A few days ago, our English as a Second Language (ESL) program hosted an informative presentation regarding Census2020. The tutors and the students learned about the process and the content of this nation-wide plan for counting everyone in the United States. The program, presented in English and translated into Arabic and Amharic, provided all of us what we need in anticipation of receiving the forms in the next weeks.
Beneath the positive reactions were stories. My student’s tale may be an example of how important—and how difficult—the census-taking will be. Perhaps her thoughts will help you understand how the census might be received by some people.
A native of a sub-Saharan country still plagued by tribal and religious division, Srynjar knows firsthand the horrors of violence and oppression that can accompany corrupt political systems. Before the census presentation, she related how “the tribe that has the guns” is able to dominate other ethnic groups with threats of death. How her country’s natural resources are appropriated by foreign interests. How danger will likely continue for her native village.
In her country, any counting of people provides data for governmental leaders who cannot be trusted. Providing personal information to census-takers there is not only a forced invasion of privacy, but also becomes another means for authorities to steal property, punish enemies and levy taxes on minority ethnic groups. There is nothing just about the census in her country.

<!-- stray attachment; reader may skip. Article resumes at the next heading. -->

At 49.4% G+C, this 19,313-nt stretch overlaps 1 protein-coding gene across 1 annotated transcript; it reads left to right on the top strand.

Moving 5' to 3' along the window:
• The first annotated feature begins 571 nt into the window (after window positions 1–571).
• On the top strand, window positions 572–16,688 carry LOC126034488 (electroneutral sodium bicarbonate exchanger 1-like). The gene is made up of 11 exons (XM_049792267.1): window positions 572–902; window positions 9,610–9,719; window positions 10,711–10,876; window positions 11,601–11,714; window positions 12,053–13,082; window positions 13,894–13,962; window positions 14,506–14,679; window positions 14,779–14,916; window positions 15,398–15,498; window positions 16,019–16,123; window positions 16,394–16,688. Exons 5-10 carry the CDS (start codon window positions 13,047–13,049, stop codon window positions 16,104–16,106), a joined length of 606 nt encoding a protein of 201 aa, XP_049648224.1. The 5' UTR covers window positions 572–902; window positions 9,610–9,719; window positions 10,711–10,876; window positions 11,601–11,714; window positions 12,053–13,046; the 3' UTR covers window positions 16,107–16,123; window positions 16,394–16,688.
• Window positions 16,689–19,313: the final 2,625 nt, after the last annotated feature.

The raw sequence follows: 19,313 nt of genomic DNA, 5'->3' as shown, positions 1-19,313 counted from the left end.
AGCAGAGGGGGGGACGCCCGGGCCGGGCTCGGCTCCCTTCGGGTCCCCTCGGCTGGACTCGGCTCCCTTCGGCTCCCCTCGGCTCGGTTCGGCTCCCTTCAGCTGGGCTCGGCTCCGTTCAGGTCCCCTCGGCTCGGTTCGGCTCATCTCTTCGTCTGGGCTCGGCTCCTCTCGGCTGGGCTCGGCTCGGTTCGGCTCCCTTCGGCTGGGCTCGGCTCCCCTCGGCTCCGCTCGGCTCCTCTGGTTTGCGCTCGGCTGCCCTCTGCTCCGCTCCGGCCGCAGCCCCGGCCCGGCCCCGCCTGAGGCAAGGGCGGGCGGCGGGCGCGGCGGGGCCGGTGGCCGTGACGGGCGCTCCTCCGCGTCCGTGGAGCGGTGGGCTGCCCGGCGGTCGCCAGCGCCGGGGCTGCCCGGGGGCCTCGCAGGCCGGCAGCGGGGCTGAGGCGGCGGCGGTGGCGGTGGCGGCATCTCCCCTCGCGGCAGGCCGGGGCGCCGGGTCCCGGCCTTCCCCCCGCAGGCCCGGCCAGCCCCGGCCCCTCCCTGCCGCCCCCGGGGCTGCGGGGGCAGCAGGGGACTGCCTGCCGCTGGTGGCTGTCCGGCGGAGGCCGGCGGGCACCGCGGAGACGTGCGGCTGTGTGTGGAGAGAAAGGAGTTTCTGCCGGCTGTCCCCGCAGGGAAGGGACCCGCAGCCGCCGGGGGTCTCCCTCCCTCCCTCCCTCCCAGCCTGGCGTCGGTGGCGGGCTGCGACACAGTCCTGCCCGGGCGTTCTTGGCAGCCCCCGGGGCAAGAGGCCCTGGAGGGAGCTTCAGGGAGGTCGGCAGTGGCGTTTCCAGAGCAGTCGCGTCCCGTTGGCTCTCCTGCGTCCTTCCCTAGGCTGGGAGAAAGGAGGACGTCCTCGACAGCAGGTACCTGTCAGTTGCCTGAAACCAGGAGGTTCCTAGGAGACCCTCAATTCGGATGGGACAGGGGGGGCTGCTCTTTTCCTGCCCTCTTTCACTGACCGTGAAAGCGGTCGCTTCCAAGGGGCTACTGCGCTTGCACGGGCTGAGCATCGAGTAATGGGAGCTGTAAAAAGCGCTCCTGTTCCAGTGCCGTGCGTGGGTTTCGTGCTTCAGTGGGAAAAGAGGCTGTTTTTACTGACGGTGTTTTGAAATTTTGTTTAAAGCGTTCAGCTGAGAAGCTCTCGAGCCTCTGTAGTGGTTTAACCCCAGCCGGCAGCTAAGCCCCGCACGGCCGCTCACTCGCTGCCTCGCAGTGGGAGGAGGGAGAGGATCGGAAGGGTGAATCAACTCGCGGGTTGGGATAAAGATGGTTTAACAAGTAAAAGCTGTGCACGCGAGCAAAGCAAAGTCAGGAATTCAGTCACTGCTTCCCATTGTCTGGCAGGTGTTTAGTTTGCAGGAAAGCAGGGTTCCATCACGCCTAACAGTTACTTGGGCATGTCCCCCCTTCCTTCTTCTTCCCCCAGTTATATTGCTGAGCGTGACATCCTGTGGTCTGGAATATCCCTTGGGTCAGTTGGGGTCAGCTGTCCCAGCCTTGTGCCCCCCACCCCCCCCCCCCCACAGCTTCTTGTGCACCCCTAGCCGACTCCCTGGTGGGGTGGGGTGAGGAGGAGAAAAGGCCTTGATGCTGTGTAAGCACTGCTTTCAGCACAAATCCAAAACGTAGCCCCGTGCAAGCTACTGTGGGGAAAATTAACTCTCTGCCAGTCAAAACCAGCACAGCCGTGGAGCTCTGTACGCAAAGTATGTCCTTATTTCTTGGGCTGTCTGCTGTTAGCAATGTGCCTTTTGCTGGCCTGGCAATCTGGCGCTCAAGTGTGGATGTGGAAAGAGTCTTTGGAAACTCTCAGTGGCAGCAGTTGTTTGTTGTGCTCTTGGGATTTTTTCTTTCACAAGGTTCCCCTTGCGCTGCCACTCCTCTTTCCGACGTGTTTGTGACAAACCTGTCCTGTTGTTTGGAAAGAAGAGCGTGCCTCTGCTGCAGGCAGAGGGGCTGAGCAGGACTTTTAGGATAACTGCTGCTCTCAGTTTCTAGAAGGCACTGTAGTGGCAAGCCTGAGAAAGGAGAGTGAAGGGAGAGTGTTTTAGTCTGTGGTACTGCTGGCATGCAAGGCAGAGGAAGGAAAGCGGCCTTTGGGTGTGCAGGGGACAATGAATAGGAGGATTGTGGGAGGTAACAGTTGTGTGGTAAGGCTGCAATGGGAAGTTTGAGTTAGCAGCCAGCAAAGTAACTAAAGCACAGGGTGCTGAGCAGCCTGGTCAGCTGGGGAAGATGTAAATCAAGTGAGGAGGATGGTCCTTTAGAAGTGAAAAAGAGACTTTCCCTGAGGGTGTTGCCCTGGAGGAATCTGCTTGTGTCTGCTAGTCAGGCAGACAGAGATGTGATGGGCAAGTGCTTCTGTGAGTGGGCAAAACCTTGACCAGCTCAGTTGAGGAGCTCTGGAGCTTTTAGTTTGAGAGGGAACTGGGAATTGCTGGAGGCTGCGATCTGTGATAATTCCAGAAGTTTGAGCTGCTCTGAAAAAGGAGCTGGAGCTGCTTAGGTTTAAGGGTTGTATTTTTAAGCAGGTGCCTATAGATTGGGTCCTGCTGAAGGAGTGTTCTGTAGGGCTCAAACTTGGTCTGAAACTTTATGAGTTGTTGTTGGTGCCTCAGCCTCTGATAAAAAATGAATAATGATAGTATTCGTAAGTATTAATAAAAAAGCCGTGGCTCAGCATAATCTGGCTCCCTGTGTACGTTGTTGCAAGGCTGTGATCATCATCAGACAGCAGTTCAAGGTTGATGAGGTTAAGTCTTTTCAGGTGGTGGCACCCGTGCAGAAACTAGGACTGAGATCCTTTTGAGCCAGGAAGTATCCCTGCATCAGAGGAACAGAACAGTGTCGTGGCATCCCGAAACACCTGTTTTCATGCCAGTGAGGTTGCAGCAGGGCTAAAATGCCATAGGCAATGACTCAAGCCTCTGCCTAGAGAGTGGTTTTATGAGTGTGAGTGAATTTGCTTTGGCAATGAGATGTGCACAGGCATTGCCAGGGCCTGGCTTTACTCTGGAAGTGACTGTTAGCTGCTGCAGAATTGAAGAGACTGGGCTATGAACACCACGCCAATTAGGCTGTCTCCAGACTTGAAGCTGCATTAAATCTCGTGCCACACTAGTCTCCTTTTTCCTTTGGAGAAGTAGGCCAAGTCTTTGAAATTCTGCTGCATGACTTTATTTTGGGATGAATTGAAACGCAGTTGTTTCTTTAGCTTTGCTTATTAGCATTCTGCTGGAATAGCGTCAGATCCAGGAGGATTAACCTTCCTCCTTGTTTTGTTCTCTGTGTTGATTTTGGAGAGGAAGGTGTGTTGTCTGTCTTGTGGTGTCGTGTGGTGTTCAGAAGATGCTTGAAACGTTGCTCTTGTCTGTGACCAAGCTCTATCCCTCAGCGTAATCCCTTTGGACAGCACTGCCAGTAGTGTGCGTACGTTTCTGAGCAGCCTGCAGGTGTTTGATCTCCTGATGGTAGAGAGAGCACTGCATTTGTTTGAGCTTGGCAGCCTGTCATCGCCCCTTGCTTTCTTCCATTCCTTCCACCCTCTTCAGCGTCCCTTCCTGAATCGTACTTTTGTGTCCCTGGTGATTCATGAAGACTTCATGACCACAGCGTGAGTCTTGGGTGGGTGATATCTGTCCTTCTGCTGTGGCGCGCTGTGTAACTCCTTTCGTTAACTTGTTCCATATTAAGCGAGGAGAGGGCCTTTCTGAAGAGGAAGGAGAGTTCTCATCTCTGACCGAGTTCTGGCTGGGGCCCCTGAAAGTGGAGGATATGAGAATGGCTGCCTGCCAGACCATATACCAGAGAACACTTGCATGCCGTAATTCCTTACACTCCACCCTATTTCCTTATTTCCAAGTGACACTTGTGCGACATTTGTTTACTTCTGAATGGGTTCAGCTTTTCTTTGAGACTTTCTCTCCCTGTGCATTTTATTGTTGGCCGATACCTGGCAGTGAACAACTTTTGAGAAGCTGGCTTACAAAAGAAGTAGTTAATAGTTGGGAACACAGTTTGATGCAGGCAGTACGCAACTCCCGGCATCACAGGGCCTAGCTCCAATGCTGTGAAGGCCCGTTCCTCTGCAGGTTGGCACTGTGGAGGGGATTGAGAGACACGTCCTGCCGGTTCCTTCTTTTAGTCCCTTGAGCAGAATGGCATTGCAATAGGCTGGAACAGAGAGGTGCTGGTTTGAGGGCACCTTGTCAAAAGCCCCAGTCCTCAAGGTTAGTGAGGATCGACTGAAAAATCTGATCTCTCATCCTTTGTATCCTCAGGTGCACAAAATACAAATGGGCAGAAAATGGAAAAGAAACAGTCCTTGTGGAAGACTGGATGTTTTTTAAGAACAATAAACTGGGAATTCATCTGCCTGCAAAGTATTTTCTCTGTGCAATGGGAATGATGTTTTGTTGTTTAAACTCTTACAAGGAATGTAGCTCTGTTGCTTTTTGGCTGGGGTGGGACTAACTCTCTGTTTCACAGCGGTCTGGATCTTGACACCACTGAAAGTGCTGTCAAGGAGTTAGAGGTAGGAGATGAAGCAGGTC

No wonder that expatriates from that nation may not look at the coming U.S. census as a process that could benefit anyone except a top tier of rulers. In Srynjar’s estimation, when the census letter arrives in a few days, it will be discarded. Many immigrants still do not understand written English and the whole process is reminiscent of the unjust countings they have experienced in their native land. When the follow-up paper form arrives, the same response will occur: The mailing will be thrown away. She hopes that the door-to-door census takers will be treated differently.
Without an outreach directly focused on Srynjar’s ethnic community, the 2020 census will likely undercount this large group of immigrants, lessening their influence in U.S. governmental programs. These already vulnerable people will remain largely invisible to the data-seekers who will eventually make policy decisions. Another sad form of injustice right in front of us.
Fortunately, Srynjar is part of a Christian community—a gathering of immigrants from her birth-country—and so she will serve as a voice of encouragement for her ethnic family. Fortunately for them, skilled interpreters are available at a number of our local libraries and non-profit agencies.
Fortunately for Srynjar, we can work on the forms together as part of our ESL program. And fortunately for all of us, our nation’s census is not a tool of an unjust government that oppresses racial, ethnic and religious minorities.
Srynjar’s reactions are similar to those told by other groups within our nation. Her story can help us realize how individual Christians and their congregations can be a bulwark of justice, love and care for all people beloved by God. No exceptions.
Just counting will continue….